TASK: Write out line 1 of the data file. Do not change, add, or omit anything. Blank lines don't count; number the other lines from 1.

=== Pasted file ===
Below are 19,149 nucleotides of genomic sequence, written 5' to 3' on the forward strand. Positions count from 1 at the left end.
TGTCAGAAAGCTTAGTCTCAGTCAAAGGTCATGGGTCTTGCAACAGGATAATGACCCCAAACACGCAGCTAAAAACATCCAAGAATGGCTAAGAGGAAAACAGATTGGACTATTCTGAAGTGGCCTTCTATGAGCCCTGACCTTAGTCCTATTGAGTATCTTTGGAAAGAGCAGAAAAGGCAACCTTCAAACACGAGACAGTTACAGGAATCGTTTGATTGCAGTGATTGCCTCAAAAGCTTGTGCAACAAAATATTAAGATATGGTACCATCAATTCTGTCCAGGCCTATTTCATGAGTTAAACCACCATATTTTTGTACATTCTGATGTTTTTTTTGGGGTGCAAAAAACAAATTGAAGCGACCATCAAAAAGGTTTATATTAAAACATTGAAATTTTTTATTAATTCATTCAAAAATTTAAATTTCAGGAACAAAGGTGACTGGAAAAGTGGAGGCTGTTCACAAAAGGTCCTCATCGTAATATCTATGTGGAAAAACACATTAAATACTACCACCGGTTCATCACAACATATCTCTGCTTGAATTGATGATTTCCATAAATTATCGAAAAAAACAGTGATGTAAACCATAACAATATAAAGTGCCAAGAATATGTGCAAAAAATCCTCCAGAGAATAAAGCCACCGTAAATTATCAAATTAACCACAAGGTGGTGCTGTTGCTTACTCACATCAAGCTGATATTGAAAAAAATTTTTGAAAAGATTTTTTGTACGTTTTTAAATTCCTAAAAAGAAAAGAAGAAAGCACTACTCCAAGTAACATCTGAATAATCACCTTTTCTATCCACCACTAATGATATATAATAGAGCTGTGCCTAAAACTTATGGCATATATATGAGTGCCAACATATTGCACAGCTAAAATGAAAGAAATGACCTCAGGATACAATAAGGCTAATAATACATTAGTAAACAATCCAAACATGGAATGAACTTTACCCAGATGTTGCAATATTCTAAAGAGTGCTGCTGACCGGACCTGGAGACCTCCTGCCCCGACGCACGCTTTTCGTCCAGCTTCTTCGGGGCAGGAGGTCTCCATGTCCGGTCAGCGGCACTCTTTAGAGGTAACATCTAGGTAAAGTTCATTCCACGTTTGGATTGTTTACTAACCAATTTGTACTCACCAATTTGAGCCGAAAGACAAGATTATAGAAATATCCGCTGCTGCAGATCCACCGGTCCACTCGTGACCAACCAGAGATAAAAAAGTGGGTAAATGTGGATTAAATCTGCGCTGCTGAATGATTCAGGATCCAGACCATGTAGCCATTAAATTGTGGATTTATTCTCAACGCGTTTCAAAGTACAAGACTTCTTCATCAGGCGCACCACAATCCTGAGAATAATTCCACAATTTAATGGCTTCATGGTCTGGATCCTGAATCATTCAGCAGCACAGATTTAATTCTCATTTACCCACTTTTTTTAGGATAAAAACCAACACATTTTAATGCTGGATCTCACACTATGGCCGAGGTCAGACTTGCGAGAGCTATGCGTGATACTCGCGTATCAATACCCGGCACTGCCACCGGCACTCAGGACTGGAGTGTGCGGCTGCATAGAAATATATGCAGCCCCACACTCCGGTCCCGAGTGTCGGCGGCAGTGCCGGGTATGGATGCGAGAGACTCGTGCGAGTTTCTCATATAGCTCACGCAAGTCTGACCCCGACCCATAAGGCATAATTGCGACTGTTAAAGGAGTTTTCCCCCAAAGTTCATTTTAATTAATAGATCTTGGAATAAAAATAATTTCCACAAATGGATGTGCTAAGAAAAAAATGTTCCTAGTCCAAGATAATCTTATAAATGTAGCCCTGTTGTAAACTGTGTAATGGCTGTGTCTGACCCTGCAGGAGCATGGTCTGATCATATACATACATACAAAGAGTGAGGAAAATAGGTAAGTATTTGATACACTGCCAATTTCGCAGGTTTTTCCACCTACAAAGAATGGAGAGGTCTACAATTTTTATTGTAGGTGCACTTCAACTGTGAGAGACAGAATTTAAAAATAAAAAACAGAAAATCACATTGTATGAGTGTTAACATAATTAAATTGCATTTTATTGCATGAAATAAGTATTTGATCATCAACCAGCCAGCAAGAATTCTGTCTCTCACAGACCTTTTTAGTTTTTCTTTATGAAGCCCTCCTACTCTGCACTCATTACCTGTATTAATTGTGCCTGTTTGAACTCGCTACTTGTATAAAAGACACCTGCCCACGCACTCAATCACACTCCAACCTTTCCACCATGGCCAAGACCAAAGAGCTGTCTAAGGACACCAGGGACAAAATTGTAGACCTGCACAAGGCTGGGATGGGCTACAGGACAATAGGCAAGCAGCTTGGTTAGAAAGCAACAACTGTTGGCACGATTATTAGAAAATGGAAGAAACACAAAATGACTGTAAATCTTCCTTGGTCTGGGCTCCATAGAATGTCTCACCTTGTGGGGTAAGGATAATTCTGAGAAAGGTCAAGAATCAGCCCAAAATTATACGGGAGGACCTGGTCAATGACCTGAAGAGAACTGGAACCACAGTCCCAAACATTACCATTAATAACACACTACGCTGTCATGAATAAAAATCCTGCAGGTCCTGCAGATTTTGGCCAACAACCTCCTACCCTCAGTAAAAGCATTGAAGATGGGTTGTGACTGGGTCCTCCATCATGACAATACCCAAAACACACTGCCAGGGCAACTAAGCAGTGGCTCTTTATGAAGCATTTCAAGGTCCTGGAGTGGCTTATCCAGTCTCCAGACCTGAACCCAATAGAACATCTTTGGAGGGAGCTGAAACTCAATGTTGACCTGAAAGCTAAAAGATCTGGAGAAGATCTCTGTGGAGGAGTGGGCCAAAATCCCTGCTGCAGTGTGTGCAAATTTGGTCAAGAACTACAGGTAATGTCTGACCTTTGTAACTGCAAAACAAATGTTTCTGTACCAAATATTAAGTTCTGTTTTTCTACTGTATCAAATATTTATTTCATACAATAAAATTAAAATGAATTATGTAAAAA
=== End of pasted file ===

Below are 19,149 nucleotides of genomic sequence, written 5' to 3' on the forward strand. Positions count from 1 at the left end.